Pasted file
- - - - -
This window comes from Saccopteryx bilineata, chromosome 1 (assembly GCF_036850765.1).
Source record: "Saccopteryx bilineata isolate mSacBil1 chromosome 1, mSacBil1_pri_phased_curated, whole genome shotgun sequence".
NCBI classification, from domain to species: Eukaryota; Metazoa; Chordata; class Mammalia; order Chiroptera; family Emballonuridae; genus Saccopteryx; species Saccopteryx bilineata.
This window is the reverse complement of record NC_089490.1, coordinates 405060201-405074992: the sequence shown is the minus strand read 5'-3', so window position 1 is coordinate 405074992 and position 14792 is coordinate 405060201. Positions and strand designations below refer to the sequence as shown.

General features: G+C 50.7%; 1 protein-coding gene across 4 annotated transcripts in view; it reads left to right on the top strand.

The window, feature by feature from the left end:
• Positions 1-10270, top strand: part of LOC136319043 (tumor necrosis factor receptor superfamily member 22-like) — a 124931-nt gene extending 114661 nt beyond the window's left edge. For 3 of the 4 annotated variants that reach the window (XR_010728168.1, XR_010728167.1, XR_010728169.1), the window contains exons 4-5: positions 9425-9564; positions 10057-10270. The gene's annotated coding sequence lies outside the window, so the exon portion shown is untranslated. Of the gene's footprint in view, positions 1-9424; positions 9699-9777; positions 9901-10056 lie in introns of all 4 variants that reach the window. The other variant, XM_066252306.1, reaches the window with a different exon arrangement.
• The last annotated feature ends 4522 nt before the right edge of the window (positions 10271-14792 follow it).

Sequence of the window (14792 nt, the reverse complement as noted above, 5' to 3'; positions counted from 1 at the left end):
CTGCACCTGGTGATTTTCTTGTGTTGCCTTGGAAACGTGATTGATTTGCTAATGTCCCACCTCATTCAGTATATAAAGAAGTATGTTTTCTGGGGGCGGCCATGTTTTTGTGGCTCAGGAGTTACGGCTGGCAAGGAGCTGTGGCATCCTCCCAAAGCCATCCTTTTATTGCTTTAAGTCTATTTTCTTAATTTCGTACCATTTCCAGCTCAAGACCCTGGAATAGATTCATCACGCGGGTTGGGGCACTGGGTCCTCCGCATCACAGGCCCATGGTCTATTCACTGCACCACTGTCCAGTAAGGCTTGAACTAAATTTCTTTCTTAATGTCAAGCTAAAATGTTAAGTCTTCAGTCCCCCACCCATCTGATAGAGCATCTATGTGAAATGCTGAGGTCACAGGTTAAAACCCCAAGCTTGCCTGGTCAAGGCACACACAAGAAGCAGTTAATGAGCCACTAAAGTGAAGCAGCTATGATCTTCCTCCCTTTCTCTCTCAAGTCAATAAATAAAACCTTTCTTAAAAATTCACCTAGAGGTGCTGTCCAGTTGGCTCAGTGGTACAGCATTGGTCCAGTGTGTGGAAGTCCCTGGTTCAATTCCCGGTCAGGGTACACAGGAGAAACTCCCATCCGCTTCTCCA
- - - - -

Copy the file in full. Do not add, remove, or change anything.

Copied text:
This window comes from Saccopteryx bilineata, chromosome 1 (assembly GCF_036850765.1).
Source record: "Saccopteryx bilineata isolate mSacBil1 chromosome 1, mSacBil1_pri_phased_curated, whole genome shotgun sequence".
NCBI classification, from domain to species: Eukaryota; Metazoa; Chordata; class Mammalia; order Chiroptera; family Emballonuridae; genus Saccopteryx; species Saccopteryx bilineata.
This window is the reverse complement of record NC_089490.1, coordinates 405060201-405074992: the sequence shown is the minus strand read 5'-3', so window position 1 is coordinate 405074992 and position 14792 is coordinate 405060201. Positions and strand designations below refer to the sequence as shown.

General features: G+C 50.7%; 1 protein-coding gene across 4 annotated transcripts in view; it reads left to right on the top strand.

The window, feature by feature from the left end:
• Positions 1-10270, top strand: part of LOC136319043 (tumor necrosis factor receptor superfamily member 22-like) — a 124931-nt gene extending 114661 nt beyond the window's left edge. For 3 of the 4 annotated variants that reach the window (XR_010728168.1, XR_010728167.1, XR_010728169.1), the window contains exons 4-5: positions 9425-9564; positions 10057-10270. The gene's annotated coding sequence lies outside the window, so the exon portion shown is untranslated. Of the gene's footprint in view, positions 1-9424; positions 9699-9777; positions 9901-10056 lie in introns of all 4 variants that reach the window. The other variant, XM_066252306.1, reaches the window with a different exon arrangement.
• The last annotated feature ends 4522 nt before the right edge of the window (positions 10271-14792 follow it).

Sequence of the window (14792 nt, the reverse complement as noted above, 5' to 3'; positions counted from 1 at the left end):
CTGCACCTGGTGATTTTCTTGTGTTGCCTTGGAAACGTGATTGATTTGCTAATGTCCCACCTCATTCAGTATATAAAGAAGTATGTTTTCTGGGGGCGGCCATGTTTTTGTGGCTCAGGAGTTACGGCTGGCAAGGAGCTGTGGCATCCTCCCAAAGCCATCCTTTTATTGCTTTAAGTCTATTTTCTTAATTTCGTACCATTTCCAGCTCAAGACCCTGGAATAGATTCATCACGCGGGTTGGGGCACTGGGTCCTCCGCATCACAGGCCCATGGTCTATTCACTGCACCACTGTCCAGTAAGGCTTGAACTAAATTTCTTTCTTAATGTCAAGCTAAAATGTTAAGTCTTCAGTCCCCCACCCATCTGATAGAGCATCTATGTGAAATGCTGAGGTCACAGGTTAAAACCCCAAGCTTGCCTGGTCAAGGCACACACAAGAAGCAGTTAATGAGCCACTAAAGTGAAGCAGCTATGATCTTCCTCCCTTTCTCTCTCAAGTCAATAAATAAAACCTTTCTTAAAAATTCACCTAGAGGTGCTGTCCAGTTGGCTCAGTGGTACAGCATTGGTCCAGTGTGTGGAAGTCCCTGGTTCAATTCCCGGTCAGGGTACACAGGAGAAACTCCCATCCGCTTCTCCA